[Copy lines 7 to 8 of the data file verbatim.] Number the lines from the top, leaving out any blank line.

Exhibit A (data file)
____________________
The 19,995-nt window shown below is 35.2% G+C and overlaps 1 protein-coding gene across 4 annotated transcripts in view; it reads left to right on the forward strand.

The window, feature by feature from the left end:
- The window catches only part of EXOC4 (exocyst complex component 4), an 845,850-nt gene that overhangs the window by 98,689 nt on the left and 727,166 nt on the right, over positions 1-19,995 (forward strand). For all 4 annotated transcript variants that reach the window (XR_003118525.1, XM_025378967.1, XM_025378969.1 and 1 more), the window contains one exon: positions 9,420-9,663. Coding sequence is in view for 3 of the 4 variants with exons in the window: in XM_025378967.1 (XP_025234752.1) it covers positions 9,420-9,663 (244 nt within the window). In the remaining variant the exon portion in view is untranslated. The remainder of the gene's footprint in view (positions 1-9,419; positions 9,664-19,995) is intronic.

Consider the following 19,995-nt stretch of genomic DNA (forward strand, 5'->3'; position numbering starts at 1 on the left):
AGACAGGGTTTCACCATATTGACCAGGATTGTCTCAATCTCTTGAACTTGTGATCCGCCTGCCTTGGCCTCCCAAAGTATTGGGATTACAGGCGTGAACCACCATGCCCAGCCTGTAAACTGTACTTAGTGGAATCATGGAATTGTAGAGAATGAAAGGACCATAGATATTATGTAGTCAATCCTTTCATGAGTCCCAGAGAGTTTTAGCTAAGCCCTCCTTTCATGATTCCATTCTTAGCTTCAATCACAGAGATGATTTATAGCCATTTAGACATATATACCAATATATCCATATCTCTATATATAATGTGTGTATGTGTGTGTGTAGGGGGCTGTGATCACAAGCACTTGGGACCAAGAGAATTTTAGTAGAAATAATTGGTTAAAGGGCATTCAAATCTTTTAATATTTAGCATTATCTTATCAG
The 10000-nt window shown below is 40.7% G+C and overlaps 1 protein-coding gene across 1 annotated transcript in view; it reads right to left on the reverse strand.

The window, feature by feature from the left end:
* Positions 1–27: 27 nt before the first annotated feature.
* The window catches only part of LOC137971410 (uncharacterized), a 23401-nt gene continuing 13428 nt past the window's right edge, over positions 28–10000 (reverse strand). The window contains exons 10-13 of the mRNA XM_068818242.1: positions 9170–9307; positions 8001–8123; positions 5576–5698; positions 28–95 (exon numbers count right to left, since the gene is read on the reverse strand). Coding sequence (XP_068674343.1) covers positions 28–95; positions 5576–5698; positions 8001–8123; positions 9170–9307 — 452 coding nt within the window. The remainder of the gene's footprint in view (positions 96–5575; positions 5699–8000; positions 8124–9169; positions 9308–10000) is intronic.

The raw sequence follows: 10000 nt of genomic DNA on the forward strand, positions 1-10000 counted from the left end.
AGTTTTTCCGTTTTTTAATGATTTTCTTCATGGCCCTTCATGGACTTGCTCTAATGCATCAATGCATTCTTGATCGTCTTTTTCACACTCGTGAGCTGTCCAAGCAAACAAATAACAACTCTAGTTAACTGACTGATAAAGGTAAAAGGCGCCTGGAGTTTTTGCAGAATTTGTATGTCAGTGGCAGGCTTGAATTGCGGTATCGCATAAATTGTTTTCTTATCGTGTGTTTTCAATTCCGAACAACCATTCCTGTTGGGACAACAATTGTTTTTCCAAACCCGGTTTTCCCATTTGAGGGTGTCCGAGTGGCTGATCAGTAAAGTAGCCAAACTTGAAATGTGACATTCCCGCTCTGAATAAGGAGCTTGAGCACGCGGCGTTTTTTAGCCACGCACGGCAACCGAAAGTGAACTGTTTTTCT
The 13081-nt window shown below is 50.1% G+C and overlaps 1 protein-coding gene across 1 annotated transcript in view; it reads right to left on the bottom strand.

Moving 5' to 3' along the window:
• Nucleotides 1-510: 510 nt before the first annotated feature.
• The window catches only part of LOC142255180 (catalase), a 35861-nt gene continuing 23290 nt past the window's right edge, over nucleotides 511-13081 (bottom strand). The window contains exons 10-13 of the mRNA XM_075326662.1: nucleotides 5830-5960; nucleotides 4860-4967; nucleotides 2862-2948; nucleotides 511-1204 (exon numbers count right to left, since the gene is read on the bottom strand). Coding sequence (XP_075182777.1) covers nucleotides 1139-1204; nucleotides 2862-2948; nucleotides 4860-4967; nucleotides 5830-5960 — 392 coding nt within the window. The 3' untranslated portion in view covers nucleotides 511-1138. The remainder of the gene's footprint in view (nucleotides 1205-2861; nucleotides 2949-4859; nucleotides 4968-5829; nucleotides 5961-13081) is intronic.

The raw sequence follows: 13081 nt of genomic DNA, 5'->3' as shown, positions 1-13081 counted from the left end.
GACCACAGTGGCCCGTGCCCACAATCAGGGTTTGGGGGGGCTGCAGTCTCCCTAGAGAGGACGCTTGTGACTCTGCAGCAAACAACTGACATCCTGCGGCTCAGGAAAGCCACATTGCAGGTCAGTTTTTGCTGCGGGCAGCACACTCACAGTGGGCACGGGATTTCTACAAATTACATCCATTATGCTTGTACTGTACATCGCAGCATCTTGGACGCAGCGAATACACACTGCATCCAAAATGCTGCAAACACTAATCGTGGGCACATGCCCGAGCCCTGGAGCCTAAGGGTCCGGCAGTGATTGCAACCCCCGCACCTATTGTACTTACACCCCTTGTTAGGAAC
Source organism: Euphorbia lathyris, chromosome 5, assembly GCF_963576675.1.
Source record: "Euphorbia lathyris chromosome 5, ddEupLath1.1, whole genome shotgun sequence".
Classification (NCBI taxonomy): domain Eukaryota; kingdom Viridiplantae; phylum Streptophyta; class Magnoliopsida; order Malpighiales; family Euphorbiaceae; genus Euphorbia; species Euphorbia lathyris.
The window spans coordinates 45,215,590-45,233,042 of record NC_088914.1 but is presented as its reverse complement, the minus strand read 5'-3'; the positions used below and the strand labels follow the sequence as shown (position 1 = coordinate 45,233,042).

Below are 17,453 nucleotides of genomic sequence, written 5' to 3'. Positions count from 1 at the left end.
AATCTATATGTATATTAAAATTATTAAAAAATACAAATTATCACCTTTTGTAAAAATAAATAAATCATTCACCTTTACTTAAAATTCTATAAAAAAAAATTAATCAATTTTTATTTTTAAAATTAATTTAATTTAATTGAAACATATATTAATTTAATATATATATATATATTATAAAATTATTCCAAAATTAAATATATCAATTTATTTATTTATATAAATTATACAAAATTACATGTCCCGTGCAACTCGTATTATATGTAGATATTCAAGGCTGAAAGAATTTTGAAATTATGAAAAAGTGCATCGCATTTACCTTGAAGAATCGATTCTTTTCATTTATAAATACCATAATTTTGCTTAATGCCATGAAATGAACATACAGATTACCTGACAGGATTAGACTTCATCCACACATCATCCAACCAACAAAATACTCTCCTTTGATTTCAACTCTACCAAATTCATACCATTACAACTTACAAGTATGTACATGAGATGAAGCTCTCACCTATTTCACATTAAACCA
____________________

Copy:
The window, feature by feature from the left end:
* Positions 1–27: 27 nt before the first annotated feature.